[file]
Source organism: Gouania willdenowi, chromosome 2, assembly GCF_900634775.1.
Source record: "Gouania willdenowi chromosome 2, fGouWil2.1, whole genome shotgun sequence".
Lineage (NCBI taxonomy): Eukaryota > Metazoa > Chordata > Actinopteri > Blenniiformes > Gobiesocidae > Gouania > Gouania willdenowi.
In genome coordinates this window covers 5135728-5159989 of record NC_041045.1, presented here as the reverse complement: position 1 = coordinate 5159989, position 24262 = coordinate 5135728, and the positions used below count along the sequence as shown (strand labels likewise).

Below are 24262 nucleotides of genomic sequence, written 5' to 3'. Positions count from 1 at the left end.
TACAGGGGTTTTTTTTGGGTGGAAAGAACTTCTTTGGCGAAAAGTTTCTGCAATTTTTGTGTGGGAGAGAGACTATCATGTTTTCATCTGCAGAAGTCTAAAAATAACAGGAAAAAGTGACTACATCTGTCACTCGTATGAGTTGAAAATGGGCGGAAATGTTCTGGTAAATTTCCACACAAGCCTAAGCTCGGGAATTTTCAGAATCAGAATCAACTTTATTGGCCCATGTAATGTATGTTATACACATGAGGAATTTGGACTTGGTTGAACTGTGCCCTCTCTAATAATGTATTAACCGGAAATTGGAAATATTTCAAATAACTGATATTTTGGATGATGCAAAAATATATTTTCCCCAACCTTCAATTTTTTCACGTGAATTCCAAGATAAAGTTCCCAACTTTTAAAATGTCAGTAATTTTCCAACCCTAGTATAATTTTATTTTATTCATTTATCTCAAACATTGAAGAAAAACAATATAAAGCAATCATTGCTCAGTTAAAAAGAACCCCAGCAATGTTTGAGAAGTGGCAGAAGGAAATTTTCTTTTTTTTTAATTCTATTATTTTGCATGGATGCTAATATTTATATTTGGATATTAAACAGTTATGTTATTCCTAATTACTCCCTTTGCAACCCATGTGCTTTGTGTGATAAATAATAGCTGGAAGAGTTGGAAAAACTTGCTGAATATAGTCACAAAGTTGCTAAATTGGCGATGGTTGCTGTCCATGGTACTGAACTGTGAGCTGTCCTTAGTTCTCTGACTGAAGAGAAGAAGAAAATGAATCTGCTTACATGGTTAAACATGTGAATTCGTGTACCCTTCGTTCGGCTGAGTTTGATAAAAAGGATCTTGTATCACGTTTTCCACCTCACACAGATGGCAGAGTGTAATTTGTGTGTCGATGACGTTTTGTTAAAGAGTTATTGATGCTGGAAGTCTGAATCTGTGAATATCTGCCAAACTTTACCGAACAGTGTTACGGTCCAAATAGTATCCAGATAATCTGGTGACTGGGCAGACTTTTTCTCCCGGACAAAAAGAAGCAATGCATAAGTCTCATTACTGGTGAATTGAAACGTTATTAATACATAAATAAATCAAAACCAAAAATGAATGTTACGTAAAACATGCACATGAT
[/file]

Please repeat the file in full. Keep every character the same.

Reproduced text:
Source organism: Gouania willdenowi, chromosome 2, assembly GCF_900634775.1.
Source record: "Gouania willdenowi chromosome 2, fGouWil2.1, whole genome shotgun sequence".
Lineage (NCBI taxonomy): Eukaryota > Metazoa > Chordata > Actinopteri > Blenniiformes > Gobiesocidae > Gouania > Gouania willdenowi.
In genome coordinates this window covers 5135728-5159989 of record NC_041045.1, presented here as the reverse complement: position 1 = coordinate 5159989, position 24262 = coordinate 5135728, and the positions used below count along the sequence as shown (strand labels likewise).

Below are 24262 nucleotides of genomic sequence, written 5' to 3'. Positions count from 1 at the left end.
TACAGGGGTTTTTTTTGGGTGGAAAGAACTTCTTTGGCGAAAAGTTTCTGCAATTTTTGTGTGGGAGAGAGACTATCATGTTTTCATCTGCAGAAGTCTAAAAATAACAGGAAAAAGTGACTACATCTGTCACTCGTATGAGTTGAAAATGGGCGGAAATGTTCTGGTAAATTTCCACACAAGCCTAAGCTCGGGAATTTTCAGAATCAGAATCAACTTTATTGGCCCATGTAATGTATGTTATACACATGAGGAATTTGGACTTGGTTGAACTGTGCCCTCTCTAATAATGTATTAACCGGAAATTGGAAATATTTCAAATAACTGATATTTTGGATGATGCAAAAATATATTTTCCCCAACCTTCAATTTTTTCACGTGAATTCCAAGATAAAGTTCCCAACTTTTAAAATGTCAGTAATTTTCCAACCCTAGTATAATTTTATTTTATTCATTTATCTCAAACATTGAAGAAAAACAATATAAAGCAATCATTGCTCAGTTAAAAAGAACCCCAGCAATGTTTGAGAAGTGGCAGAAGGAAATTTTCTTTTTTTTTAATTCTATTATTTTGCATGGATGCTAATATTTATATTTGGATATTAAACAGTTATGTTATTCCTAATTACTCCCTTTGCAACCCATGTGCTTTGTGTGATAAATAATAGCTGGAAGAGTTGGAAAAACTTGCTGAATATAGTCACAAAGTTGCTAAATTGGCGATGGTTGCTGTCCATGGTACTGAACTGTGAGCTGTCCTTAGTTCTCTGACTGAAGAGAAGAAGAAAATGAATCTGCTTACATGGTTAAACATGTGAATTCGTGTACCCTTCGTTCGGCTGAGTTTGATAAAAAGGATCTTGTATCACGTTTTCCACCTCACACAGATGGCAGAGTGTAATTTGTGTGTCGATGACGTTTTGTTAAAGAGTTATTGATGCTGGAAGTCTGAATCTGTGAATATCTGCCAAACTTTACCGAACAGTGTTACGGTCCAAATAGTATCCAGATAATCTGGTGACTGGGCAGACTTTTTCTCCCGGACAAAAAGAAGCAATGCATAAGTCTCATTACTGGTGAATTGAAACGTTATTAATACATAAATAAATCAAAACCAAAAATGAATGTTACGTAAAACATGCACATGAT